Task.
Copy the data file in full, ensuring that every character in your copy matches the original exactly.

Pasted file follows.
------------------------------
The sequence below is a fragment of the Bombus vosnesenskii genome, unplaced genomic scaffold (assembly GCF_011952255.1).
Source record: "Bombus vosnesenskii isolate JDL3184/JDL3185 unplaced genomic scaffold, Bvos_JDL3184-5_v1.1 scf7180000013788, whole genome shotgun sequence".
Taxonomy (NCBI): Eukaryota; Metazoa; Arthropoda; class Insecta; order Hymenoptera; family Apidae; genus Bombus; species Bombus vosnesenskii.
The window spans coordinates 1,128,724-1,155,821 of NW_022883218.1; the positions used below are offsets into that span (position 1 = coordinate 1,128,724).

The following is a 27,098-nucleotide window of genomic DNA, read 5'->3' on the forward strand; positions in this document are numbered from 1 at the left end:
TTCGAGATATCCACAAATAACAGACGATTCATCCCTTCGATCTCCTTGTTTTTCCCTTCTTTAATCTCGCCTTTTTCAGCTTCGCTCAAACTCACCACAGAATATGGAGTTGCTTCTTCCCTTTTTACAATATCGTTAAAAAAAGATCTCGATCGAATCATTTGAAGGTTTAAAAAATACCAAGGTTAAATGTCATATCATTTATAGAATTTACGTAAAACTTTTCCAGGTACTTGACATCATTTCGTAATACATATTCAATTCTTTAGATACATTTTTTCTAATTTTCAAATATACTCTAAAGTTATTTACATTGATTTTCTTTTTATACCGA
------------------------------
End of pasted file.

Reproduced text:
The sequence below is a fragment of the Bombus vosnesenskii genome, unplaced genomic scaffold (assembly GCF_011952255.1).
Source record: "Bombus vosnesenskii isolate JDL3184/JDL3185 unplaced genomic scaffold, Bvos_JDL3184-5_v1.1 scf7180000013788, whole genome shotgun sequence".
Taxonomy (NCBI): Eukaryota; Metazoa; Arthropoda; class Insecta; order Hymenoptera; family Apidae; genus Bombus; species Bombus vosnesenskii.
The window spans coordinates 1,128,724-1,155,821 of NW_022883218.1; the positions used below are offsets into that span (position 1 = coordinate 1,128,724).

The following is a 27,098-nucleotide window of genomic DNA, read 5'->3' on the forward strand; positions in this document are numbered from 1 at the left end:
TTCGAGATATCCACAAATAACAGACGATTCATCCCTTCGATCTCCTTGTTTTTCCCTTCTTTAATCTCGCCTTTTTCAGCTTCGCTCAAACTCACCACAGAATATGGAGTTGCTTCTTCCCTTTTTACAATATCGTTAAAAAAAGATCTCGATCGAATCATTTGAAGGTTTAAAAAATACCAAGGTTAAATGTCATATCATTTATAGAATTTACGTAAAACTTTTCCAGGTACTTGACATCATTTCGTAATACATATTCAATTCTTTAGATACATTTTTTCTAATTTTCAAATATACTCTAAAGTTATTTACATTGATTTTCTTTTTATACCGA